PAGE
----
Friday, August 29, 2008

Russia: Staring down the barrel of a gun

Since the Russians launched their well-planned war against Georgia on August 8th, there have been several opportunities for Russia to reduce the increasing tension with NATO. However, at every stage, the Russian Federation has played hardball. Firstly they have failed to implement the August 15th ceasefire agreement which they themselves signed- keeping their troops well inside Georgia proper. The Russian army has looted the port of Poti and stolen not only Georgian property, but also the property of several other nations too. The have repeatedly attacked rail and road links and have successfully disrupted oil transit from Azerbaijan to the West. As humanitarian aide comes into the only functioning port under Georgian control- Batumi- Russian naval vessels have harassed the incoming shipments and the NATO warships that have entered the Black Sea. Any criticism has been greeted with extremely aggressive- in fact bellicose- language. By recognising Abkhazia and South Ossetia, the Russian Federation has made plain that it intends to annex both territories. The expulsion of the Georgians from South Ossetia leaves a population of only about 30,000 left, while the population of Abkhazia has fallen from 570,000 in 1991 to around 100,000 today, as a result of the complete expulsion of all Georgians. These micro-states are highly unlikely to survive- and it is now clear that in due course, the Kremlin intends to "admit" them both to the Russian Federation.

The war has been a blatant land grab by Russia against Georgia and all the weasel words from the Kremlin on "self determination" and making parallels with the situation in Kosova can not hide the fact that the Kosovars were being attacked by the Serbs and that Kosova, with a population of nearly 2 million, is genuinely able to be independent. In Abkhazia and now in Ossetia, the victims have been the Georgians, and their "independence" is a fig leaf for Russian annexation. Meanwhile, the population of ethnically cleansed "South Ossetia" is now smaller than that of Lichtenstein.

The response from the West to this extraordinary breach of international law was initially confused and divided. However the initial dismay at the Russian invasion has given way to the clear recognition that Russia regards itself as a rival and not a partner to the West. The result has been an increasingly determined stance against the Kremlin. Divisions remain, but even in the most dovish states, there is a recognition that a significant response is required.

However as the air has been filled with talk of sanctions, the Russian response has grown even more aggressive and shrill. The signature of the Polish-US accord on missile defense has seen the Russians threaten a nuclear response. Threats of even the mildest of sanctions have been greeted with threats that Russia will cut off oil and gas supplies altogether.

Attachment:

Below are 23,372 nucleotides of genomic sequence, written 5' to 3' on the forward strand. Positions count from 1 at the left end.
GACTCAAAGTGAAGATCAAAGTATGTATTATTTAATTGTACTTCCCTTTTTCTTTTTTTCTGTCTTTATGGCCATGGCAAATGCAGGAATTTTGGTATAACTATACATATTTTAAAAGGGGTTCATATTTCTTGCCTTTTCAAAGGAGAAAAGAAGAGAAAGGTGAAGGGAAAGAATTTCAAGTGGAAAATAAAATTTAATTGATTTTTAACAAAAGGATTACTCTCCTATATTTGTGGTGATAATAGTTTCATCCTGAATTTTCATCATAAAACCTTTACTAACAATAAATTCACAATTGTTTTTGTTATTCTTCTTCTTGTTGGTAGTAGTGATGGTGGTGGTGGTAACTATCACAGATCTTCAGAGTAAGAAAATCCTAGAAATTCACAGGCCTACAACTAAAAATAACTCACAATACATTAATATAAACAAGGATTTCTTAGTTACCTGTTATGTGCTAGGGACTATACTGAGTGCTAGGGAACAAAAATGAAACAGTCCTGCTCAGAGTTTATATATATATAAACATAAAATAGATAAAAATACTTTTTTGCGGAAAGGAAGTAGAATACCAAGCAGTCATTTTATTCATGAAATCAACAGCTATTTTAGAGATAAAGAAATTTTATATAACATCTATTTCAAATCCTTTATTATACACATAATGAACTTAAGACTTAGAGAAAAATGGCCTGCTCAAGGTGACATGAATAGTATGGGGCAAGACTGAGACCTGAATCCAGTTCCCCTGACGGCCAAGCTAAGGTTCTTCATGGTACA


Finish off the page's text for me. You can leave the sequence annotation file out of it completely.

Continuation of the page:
The European Summit convening on Monday will be a sombre affair indeed. The more hostile the Russian stance, the more united of purpose must the NATO and EU allies be. The fact that the French foreign minister has already indicated that sanctions are on the agenda suggests that, though the doves may fight a rearguard action, they have lost the argument. The furious Russian response- threatening a suspension of all energy supplies may give pause for thought, but may even actually reinforce the determination of the allies to unite in the face of the Russian threat.

However tension is now dangerously high. Russia has acted illegally and has refused to make even the slightest concession to global feeling. The luke-warm communique at the end of the Dushanbe summit of the Shanghai group of Central Asian states reflects the deep concerns amongst those states and the Chinese at Russia's actions. Russia is increasingly isolated.

The question is now that Russia has shown its willingness to unleash warfare on a neighbouing state, how far is it prepared to go to bring other countries it believes should be in its orbit under the direct control of Moscow? The evidence is that there is no clear control over the Russian military.

This is not simply a return to the cold war- there is a real risk that we could face an actual war- a hot war, possibly including a nuclear attack- which the Russian high command now openly suggests is a part of Moscow's strategic planning.

The crude and brutal aggression against Georgia is that dangerous. Unless Russia acts to cool the situation very quickly, it will certainly face sanctions and isolation. How it responds to these will be critical. The slightest miscalculation will put Russia and the rest of the world into a collision course that will lead to war.

A war between nuclear states.

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